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Imbolc is one of the eight solar holidays or sabbatss of Neopaganism. Originally it was a pagan Irish festival celebrated on February 1st (and the evening before). Today modern pagans either celebrate in on the 1st or 2nd, the 2nd being more popular in America, perhaps because of a confusion with candlemas. In the southern hemisphere it is celebrated in August. The name, in the Irish language, means "in the belly," referring to the pregnancy of ewes, and is also a Celtic term for spring. Another name is Oimelc, meaning "ewe's milk"; also Brigid, referring to the Celtic goddess of smithcraft, to whom the day is sacred.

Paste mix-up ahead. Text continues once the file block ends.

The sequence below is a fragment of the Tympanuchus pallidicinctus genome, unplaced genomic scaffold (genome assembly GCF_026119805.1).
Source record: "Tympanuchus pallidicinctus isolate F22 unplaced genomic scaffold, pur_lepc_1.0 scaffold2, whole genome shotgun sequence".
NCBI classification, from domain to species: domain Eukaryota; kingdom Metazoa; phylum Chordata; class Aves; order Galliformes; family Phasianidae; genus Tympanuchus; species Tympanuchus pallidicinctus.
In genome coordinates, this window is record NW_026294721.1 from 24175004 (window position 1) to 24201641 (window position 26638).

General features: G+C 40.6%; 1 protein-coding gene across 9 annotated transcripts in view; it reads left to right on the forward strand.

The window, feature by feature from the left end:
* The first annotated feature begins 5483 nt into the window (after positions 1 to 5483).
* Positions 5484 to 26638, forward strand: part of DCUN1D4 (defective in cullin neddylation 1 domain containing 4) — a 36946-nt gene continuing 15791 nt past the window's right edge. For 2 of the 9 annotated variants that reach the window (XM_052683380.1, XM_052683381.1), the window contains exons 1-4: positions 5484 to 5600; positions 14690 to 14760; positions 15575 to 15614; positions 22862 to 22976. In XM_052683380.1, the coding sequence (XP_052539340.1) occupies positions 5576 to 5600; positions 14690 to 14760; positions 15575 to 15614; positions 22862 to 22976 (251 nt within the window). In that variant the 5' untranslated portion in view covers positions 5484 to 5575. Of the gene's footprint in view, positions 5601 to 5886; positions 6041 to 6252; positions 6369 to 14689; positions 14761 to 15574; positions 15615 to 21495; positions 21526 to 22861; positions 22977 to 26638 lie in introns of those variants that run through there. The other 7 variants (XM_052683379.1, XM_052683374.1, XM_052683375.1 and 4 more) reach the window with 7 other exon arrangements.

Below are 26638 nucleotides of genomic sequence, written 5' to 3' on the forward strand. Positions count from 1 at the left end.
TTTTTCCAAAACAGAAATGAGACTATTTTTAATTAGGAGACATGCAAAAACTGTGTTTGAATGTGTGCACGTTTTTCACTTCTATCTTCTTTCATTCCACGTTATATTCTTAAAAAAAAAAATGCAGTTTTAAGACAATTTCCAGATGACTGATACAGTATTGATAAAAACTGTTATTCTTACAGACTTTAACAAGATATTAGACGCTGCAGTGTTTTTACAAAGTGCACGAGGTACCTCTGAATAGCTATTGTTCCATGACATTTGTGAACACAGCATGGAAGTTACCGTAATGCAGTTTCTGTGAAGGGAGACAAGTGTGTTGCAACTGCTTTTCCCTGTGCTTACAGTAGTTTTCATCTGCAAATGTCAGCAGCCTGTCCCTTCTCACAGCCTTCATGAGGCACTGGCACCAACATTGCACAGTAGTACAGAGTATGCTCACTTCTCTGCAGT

The holiday is a festival of light, reflecting the lengthening of the day and the hope of spring. It is traditional to light all the lamps of the house for a few minutes on Imbolc, and rituals often involve a great deal of candles.
A few modern Pagans argue that the Christian feast of Candlemas was a christianisation of the feast of Imbolc. However, the evidence that Imbolc was widely celebrated in pre-Christian times is unknown (all accounts of it refer only to Ireland, whereas the celebration of Candlemas began in the Mediterranean region).
See also Wheel of the Year.